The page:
The histopathology resulting from invasion of the intestinal epithelium by C. parvum varies. Information on human intestinal pathology is primarily available from biopsies in AIDS patients with cryptosporidiosis and chronic diarrhea (Genta et al., 1993; Goodgame et al., 1993, 1995; Lumadue et al., 1998). In general, higher-intensity infections, as assessed by histo-pathology and number of stool oocysts, are accompanied by more severe gut injury, including villous atrophy and fusion, crypt hyperplasia and cellular submucosal infiltration (including both mononuclear cells and polymorphonuclear leukocytes), and are associated with evidence of carbohydrate, protein and vitamin (e.g. B12) malabsorption. Reduced activity of brush border enzymes (e.g. lactase, sucrase) occurs and is likely of clinical importance. However, no association between stool volume in AIDS patients and the intensity of infection by biopsy has been identified to date (Genta et al., 1993; Goodgame et al., 1995; Lumadue et al., 1998; Manabe et al., 1998). Furthermore, severe diarrhea is reported in some patients with low-intensity infections and normal duodenal histology. This latter observation could be due, for example, to severe infection in an unbiopsied site, unrecognized co-pathogens and/ or variations in the virulence of C. parvum strains.
In addition to malabsorption, several other potential mechanisms are postulated to contri-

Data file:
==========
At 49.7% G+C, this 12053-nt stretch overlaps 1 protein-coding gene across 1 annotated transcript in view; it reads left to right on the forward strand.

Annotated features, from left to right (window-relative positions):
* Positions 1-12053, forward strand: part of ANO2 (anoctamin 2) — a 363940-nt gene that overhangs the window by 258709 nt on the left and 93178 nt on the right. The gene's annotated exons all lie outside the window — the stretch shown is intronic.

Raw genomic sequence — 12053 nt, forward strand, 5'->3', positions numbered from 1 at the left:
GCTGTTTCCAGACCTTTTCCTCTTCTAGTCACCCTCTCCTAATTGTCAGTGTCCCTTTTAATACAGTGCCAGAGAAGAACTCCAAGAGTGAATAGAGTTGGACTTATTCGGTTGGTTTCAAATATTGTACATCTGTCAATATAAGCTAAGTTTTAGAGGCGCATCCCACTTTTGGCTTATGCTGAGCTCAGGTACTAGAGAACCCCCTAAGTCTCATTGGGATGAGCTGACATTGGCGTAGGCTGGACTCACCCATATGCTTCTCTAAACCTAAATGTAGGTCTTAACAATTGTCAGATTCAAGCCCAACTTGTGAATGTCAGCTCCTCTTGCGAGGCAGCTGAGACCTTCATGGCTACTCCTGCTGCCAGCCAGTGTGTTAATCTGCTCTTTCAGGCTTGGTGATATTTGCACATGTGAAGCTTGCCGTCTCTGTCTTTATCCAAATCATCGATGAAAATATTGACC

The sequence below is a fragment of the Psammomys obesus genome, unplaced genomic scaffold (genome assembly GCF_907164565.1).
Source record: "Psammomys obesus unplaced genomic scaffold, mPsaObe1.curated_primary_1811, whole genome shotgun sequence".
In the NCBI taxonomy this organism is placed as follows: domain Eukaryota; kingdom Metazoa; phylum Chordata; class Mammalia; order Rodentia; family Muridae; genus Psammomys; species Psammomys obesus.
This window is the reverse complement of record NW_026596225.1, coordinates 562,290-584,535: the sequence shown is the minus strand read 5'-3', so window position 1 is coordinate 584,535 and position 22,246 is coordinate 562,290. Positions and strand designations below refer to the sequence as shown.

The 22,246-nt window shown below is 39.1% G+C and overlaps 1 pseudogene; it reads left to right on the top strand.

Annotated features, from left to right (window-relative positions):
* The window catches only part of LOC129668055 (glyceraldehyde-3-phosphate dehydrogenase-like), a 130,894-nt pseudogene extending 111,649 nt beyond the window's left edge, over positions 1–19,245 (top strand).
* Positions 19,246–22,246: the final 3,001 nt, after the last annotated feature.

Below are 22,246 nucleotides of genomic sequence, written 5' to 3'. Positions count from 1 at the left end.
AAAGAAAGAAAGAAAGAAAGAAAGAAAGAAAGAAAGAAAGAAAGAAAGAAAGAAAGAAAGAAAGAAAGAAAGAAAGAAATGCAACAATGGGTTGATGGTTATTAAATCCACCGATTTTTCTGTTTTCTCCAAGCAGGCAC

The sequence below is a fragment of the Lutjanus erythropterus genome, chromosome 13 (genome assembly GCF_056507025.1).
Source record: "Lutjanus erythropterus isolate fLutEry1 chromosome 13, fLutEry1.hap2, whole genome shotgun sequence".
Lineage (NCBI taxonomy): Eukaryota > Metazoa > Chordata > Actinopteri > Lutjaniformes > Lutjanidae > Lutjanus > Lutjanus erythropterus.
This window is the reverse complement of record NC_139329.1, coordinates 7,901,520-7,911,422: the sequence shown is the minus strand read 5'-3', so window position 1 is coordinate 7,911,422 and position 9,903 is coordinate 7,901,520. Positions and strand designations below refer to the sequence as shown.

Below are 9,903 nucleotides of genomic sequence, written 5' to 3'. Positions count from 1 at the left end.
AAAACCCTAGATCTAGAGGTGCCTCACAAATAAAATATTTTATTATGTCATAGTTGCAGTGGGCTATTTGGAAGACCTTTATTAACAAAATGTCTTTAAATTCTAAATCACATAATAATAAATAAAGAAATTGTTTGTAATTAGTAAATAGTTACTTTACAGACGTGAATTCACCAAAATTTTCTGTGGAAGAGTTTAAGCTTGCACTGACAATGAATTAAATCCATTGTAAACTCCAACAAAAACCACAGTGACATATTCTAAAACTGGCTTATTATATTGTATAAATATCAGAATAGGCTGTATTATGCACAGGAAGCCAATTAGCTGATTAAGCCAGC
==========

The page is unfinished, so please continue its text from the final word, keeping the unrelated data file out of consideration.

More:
bute to the development of intestinal symptoms (particularly diarrhea) in individuals with C. parvum infection. First, physiologic studies of C. parvum-infected intestinal tissue of mice and piglets and of human intestinal epithelial cell monolayers suggest that C. parvum infection may alter intestinal ion transport and/or increase gut permeability (Adams et al., 1994; Argenzio et al, 1990, 1993, 1994; Griffiths et al, 1994; Kapel et al., 1997; Moore et al., 1995). In the animal models, impaired absorption of sodium coupled to glucose occurs whether or not symptomatic disease results (Argenzio et al., 1990; Kapel et al., 1997; Moore et al., 1995). In contrast, glutamine-stimulated sodium absorption appears to remain largely intact, suggesting that glutamine-based oral rehydration solutions may be superior to glucose-based oral rehydration solutions in the treatment of C. parvum-induced diarrhea (Argenzio et al., 1990; Kapel et al., 1997; Levine et al., 1994). In more severe disease with diarrhea in piglets, prostanoid-dependent secretion may occur and it can be postulated that the kinases activated by cellular invasion by C. parvum may also act to stimulate intestinal secretion (Argenzio et al., 1990; Forney et al., 1999). Of note, consistent with the available in vitro results, studies of AIDS patients with C. parvum have also provided evidence of reduced intestinal barrier function (Goodgame et al., 1995; Lima et al., 1997). Second, elevated levels of the neuroactive prostaglandin, PGI2, are present in C. parvum-infected piglet intestinal tissue and inhibitor analyses suggest that the enteric nervous system contributes to secretion in C. parvum disease (Argenzio et al., 1996, 1997). Third, pro-inflammatory cytokines (e.g. TNFa, IL-8) are expected to stimulate mucosal recruitment of leukocytes, with production of inflammatory mediators such as prostaglandins (Kandil et al., 1994; Laurent et al., 1997, 1998; Seydel et al., 1998). These inflammatory mediators generated in response to C. parvum infection are known to stimulate intestinal secretion. Consistent with the potential importance of inflammation in the pathogenesis of diarrhea in C. parvum infection, up to 75% of symptomatic, but not asymptomatic, Brazilian children with C. parvum infection had evidence of fecal leukocytes in their stools (Newman et al., 1999). Fourth, cellular injury and apoptosis have been